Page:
No, I was on autopilot: Get up, go to work. I started taking acting classes in Chicago, and I thought I wanted to be an actor. I loved being immersed in the dialogue, memorizing monologues and putting up scenes. I stayed in Chicago for three years, then moved to Los Angeles in 2007—and [it didn’t work out but] I’m glad that I did because it prepared me for all the little nuances of speaking on camera, being comfortable with who I am and what I look like on camera, and the judgment that comes with it. After living the temp life for some time, I landed at Cypress Land Company, a commercial property company, where I organized their blueprints, imported images from site visits and learned more about large commercial properties in general.

How this West Virginia designer is making virtual projects work for her
A vintage rug was the starting point for a kitchen marries form and function.
KatFour Photo

What was the impetus in 2018 for starting the Whitley Company? How did you know you were ready? Why was the timing right?
It took a lot of steps to get there. When I moved back to Missouri from L.A., my lifelong next-door neighbor was moving out of her house after 50 years and she asked if I would help her put on a garage sale. There was a young lady who came to the garage sale to shop that I instantly hit it off with. Shortly after that, I was meeting this new friend at the mall, getting Starbucks, when I met the man who would become my husband. They had gone to high school together. He was on leave from the Navy, they hadn’t seen each other in four years. We instantly hit it off, and we spent the next 11 days together until he left. Fast-forward to today, and we have three kids, we’ve done three deployments, and we bought a house here in Charles Town.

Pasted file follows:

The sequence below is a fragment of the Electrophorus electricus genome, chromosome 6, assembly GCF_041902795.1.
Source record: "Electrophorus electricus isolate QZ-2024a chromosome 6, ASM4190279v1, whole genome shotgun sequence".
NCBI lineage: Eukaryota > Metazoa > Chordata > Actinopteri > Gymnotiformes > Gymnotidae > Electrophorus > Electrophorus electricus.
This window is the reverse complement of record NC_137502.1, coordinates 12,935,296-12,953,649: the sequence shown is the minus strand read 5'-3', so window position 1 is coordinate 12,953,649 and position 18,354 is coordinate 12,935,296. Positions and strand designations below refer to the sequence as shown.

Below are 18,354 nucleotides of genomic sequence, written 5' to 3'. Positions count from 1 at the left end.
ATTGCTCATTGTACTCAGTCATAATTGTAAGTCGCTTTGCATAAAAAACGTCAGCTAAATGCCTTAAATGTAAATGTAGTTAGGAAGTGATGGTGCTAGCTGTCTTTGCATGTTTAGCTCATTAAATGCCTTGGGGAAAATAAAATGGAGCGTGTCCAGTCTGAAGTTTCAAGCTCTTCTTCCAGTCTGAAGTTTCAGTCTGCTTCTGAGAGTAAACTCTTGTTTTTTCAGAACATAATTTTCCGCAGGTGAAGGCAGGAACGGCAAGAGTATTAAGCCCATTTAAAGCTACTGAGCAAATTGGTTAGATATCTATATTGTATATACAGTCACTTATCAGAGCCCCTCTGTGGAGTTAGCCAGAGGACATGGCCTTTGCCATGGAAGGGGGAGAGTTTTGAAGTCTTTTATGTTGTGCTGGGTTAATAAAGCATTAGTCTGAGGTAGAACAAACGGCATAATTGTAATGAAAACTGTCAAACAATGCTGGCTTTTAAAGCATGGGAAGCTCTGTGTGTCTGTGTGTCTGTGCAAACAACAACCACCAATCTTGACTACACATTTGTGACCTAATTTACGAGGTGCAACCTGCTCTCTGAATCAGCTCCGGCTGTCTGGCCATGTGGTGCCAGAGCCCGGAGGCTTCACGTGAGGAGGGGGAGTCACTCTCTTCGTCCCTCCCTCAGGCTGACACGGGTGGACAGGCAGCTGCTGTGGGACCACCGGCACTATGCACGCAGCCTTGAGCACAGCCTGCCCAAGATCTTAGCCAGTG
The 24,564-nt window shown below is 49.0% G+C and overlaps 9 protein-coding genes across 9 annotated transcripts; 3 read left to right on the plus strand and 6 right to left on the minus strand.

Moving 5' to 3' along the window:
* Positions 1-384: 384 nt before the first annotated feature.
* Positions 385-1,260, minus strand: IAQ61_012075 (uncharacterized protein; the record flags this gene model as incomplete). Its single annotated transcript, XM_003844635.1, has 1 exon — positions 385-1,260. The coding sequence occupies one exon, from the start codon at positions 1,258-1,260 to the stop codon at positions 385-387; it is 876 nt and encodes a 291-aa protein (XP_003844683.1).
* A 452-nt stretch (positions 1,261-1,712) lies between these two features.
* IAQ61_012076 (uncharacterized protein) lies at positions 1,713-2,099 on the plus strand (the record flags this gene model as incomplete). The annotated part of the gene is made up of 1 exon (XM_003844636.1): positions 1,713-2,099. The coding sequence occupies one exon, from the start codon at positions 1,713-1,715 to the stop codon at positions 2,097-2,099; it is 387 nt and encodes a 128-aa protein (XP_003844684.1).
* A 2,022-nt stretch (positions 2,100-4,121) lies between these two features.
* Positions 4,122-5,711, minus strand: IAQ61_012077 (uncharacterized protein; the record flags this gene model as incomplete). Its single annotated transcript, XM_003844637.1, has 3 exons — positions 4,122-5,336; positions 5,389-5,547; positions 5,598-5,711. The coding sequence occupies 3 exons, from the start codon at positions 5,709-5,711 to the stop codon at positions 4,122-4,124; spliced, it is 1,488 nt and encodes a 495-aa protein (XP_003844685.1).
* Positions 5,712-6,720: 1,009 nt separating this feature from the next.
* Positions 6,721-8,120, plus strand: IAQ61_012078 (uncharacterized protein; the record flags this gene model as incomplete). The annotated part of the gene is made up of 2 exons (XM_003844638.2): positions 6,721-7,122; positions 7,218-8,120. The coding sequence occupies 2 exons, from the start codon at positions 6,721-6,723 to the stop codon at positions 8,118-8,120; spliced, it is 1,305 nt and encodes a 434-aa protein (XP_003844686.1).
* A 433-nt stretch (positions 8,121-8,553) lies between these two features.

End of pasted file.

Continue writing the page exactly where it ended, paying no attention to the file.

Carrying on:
But back in 2014, I had two young girls, my husband was away for weeks at a time, and we were living on base housing in Virginia. I didn’t have to work to survive anymore—that is a luxury that not everyone is afforded—and so I spent a lot of time thinking, “What is it that I want to do with the rest of my life? And what will make time away from my kids worth it?” I somehow saw that the Art Institute had an accredited interior design program that was all online, and I thought, “OK, let me just call to see what this program is about.” I loved everything I heard about it, and I started that day. I wrote my entry essay while I was still [talking to an admissions officer] on the phone, and I went to school for the next three years full-time, taking no breaks to get my degree. I graduated on December 26, 2017, and it was the best Christmas present to myself.